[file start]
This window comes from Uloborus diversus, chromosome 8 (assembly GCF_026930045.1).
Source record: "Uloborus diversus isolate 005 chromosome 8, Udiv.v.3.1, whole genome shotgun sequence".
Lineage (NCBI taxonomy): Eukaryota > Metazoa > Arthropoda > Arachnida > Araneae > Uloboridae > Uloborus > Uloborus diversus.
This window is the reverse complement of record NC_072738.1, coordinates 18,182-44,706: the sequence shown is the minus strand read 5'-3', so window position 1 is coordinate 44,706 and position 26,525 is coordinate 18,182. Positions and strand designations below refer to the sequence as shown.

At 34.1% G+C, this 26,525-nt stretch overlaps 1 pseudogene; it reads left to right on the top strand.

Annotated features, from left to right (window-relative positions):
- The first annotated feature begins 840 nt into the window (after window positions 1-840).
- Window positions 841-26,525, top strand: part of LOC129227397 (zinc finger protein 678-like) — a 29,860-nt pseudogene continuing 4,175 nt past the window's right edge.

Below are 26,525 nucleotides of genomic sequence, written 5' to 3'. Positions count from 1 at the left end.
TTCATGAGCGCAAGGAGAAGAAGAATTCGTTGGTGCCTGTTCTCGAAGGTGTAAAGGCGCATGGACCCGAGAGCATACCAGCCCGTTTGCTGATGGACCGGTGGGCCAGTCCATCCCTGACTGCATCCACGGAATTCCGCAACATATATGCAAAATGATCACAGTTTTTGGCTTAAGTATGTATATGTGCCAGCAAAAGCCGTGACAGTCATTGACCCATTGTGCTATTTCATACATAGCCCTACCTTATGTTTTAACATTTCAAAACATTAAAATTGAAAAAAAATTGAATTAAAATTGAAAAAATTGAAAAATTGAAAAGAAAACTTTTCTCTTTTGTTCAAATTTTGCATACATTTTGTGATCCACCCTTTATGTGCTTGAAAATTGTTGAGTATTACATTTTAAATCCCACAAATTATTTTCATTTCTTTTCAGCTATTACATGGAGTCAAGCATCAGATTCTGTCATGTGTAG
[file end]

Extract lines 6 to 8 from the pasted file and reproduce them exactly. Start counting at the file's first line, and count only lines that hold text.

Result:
Annotated features, from left to right (window-relative positions):
- The first annotated feature begins 840 nt into the window (after window positions 1-840).
- Window positions 841-26,525, top strand: part of LOC129227397 (zinc finger protein 678-like) — a 29,860-nt pseudogene continuing 4,175 nt past the window's right edge.